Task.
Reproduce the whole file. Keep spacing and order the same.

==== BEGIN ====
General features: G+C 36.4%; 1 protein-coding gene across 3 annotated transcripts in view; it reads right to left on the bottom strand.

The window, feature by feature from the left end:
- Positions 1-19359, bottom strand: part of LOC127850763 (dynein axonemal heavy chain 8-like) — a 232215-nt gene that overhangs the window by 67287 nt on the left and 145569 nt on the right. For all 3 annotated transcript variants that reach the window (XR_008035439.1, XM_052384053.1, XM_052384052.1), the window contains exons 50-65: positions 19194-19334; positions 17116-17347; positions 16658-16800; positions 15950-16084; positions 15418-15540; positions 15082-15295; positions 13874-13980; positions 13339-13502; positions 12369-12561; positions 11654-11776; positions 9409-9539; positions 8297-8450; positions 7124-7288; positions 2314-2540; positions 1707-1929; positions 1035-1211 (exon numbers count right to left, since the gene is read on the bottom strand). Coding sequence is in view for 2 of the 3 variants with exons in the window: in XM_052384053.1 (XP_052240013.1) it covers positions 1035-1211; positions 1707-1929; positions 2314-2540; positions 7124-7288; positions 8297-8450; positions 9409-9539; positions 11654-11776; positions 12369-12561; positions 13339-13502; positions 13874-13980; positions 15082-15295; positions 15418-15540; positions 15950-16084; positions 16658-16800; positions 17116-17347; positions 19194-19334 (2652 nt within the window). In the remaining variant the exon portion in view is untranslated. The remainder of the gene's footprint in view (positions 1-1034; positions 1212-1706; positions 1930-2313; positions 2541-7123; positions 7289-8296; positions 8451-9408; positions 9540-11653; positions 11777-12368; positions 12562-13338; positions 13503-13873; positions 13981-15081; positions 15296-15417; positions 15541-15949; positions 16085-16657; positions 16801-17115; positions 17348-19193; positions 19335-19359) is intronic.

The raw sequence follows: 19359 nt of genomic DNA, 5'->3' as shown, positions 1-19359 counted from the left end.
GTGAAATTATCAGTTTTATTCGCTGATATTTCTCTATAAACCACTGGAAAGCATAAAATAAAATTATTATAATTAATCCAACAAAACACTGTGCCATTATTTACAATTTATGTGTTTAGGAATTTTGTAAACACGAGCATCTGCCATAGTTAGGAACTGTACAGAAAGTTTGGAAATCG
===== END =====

General features: G+C 36.4%; 1 protein-coding gene across 3 annotated transcripts in view; it reads right to left on the bottom strand.

The window, feature by feature from the left end:
- Positions 1-19359, bottom strand: part of LOC127850763 (dynein axonemal heavy chain 8-like) — a 232215-nt gene that overhangs the window by 67287 nt on the left and 145569 nt on the right. For all 3 annotated transcript variants that reach the window (XR_008035439.1, XM_052384053.1, XM_052384052.1), the window contains exons 50-65: positions 19194-19334; positions 17116-17347; positions 16658-16800; positions 15950-16084; positions 15418-15540; positions 15082-15295; positions 13874-13980; positions 13339-13502; positions 12369-12561; positions 11654-11776; positions 9409-9539; positions 8297-8450; positions 7124-7288; positions 2314-2540; positions 1707-1929; positions 1035-1211 (exon numbers count right to left, since the gene is read on the bottom strand). Coding sequence is in view for 2 of the 3 variants with exons in the window: in XM_052384053.1 (XP_052240013.1) it covers positions 1035-1211; positions 1707-1929; positions 2314-2540; positions 7124-7288; positions 8297-8450; positions 9409-9539; positions 11654-11776; positions 12369-12561; positions 13339-13502; positions 13874-13980; positions 15082-15295; positions 15418-15540; positions 15950-16084; positions 16658-16800; positions 17116-17347; positions 19194-19334 (2652 nt within the window). In the remaining variant the exon portion in view is untranslated. The remainder of the gene's footprint in view (positions 1-1034; positions 1212-1706; positions 1930-2313; positions 2541-7123; positions 7289-8296; positions 8451-9408; positions 9540-11653; positions 11777-12368; positions 12562-13338; positions 13503-13873; positions 13981-15081; positions 15296-15417; positions 15541-15949; positions 16085-16657; positions 16801-17115; positions 17348-19193; positions 19335-19359) is intronic.

The raw sequence follows: 19359 nt of genomic DNA, 5'->3' as shown, positions 1-19359 counted from the left end.
GTGAAATTATCAGTTTTATTCGCTGATATTTCTCTATAAACCACTGGAAAGCATAAAATAAAATTATTATAATTAATCCAACAAAACACTGTGCCATTATTTACAATTTATGTGTTTAGGAATTTTGTAAACACGAGCATCTGCCATAGTTAGGAACTGTACAGAAAGTTTGGAAATCG